On a day when we are weighing Jerry Coyne’s blundering Washington Post review of Darwin Devolves (here and here), it seems appropriate to consider the nature of stupidity. What causes it? What does it even mean? As Michael Egnor notes over at Mind Matters, evolutionary biologists are among those rushing to give scientific answers, and not a moment too soon.
In their own scientific research, psychologists David Dunning and Justin Kruger have offered the Dunning-Kruger effect, “in which poor performers in many social and intellectual domains seem largely unaware of just how deficient their expertise is.” What would we do without scientists?
A Roundup of Current Opinion
Ross Pomeroy at Real Clear Science rounds up some current opinions from experts in “intelligence studies.” He thinks the cure for being stupid is “a scientific way of thinking.” Tell that to Jerry Coyne. Egnor writes:
[Pomeroy] points to Carl Sagan (1934–1996) as an example. Readers may recall Sagan as an astronomer and media proponent of scientism (science can tell us everything we need to know).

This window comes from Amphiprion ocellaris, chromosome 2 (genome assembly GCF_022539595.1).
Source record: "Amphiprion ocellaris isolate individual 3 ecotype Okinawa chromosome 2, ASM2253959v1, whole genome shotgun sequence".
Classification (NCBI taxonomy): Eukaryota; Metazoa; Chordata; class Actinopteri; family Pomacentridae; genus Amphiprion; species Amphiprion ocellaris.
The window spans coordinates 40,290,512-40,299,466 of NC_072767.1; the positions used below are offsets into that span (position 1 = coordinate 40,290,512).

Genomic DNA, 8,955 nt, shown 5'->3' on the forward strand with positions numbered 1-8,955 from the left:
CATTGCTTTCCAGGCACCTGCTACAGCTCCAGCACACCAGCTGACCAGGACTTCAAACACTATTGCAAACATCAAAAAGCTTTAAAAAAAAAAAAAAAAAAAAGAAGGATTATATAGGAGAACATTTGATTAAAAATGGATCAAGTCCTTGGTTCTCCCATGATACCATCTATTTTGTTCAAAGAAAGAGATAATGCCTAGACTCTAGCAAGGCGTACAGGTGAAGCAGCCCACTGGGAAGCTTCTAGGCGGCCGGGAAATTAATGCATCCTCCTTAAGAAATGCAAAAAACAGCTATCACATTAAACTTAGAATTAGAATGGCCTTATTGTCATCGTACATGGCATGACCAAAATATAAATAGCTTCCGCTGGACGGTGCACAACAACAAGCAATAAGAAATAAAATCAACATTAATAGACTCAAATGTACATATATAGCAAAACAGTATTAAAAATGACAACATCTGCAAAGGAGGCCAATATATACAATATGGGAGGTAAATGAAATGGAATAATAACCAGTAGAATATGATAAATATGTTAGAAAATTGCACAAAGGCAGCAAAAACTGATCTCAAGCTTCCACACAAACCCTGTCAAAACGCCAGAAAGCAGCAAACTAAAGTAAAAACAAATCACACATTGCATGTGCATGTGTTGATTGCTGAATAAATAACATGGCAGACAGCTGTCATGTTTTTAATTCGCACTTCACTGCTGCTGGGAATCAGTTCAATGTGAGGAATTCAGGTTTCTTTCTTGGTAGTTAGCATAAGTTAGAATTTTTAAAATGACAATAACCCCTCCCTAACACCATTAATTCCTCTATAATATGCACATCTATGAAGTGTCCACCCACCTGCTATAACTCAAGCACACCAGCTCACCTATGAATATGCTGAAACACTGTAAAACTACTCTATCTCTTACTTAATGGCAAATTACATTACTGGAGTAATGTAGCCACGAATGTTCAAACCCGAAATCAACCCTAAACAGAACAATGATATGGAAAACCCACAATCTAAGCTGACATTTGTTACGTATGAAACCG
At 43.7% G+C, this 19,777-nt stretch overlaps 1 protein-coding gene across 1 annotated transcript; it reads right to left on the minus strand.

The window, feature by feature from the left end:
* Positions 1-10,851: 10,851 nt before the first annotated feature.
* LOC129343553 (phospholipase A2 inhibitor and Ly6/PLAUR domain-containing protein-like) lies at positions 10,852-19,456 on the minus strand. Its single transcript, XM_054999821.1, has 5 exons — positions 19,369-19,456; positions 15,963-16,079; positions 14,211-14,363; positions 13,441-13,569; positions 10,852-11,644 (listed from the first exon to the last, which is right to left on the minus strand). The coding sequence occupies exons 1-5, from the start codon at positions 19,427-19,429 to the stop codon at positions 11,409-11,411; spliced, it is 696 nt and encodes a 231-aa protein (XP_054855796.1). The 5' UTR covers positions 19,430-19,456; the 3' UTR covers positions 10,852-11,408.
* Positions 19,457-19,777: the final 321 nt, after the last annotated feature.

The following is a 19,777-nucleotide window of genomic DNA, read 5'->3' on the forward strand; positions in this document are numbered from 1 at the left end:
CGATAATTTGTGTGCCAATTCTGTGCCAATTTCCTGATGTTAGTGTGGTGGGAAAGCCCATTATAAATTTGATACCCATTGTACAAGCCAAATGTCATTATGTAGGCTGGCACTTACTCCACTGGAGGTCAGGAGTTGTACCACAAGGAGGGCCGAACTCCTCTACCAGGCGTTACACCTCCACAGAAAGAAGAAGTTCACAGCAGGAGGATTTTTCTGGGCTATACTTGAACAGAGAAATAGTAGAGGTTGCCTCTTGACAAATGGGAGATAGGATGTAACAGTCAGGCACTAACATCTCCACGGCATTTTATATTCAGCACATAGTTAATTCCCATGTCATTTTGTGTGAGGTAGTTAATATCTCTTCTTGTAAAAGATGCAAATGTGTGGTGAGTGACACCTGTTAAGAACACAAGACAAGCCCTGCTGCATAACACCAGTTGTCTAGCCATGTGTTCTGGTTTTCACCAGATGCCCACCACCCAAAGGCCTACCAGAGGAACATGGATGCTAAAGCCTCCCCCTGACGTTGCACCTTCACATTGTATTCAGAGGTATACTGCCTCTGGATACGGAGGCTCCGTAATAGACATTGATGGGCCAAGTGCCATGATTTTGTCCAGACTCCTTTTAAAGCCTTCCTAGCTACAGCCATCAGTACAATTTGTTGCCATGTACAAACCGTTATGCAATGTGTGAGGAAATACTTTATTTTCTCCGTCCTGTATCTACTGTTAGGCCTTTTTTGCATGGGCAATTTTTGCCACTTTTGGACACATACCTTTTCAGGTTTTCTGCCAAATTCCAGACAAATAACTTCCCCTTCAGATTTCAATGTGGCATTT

Sagan was so sure of this that, an opponent of intelligent design, he wrote
Contact, a fine novel obliviously extolling… intelligent design. Possibly a classic in “Confident ignorance” rooting out prudence “like a garden weed.”
Of course, the nature of and cure for stupidity is a philosophical question, not a scientific one. Asking scientists to address an existential, value-laden question like, “What causes people to lack practicality or control or be confident where they lack knowledge?” invites a perfect storm of the Dunning-Kruger effect. Recall the late Stephen Hawking’s immoderate attacks on philosophy, attacks which mainly demonstrated that, though a brilliant man, he knew little of the topic.
It’s not that science gets philosophical questions right or wrong. It’s that philosophical questions aren’t addressed by the science tool-kit. The antidote to stupidity — which is necessarily a philosophical potion — is to be found in logic, metaphysics, theology, and a host of non-empirical endeavors. Philosophical conundrums aren’t open to empirical solutions.
Read the rest at Mind Matters.
I’m not saying that an evolutionary biologist at the University of Chicago is dumb. Of course not. But if a person under the influence of the Dunning-Kruger effect had written that review of Darwin Devolves for the Washington Post, could the results be expected to be much different?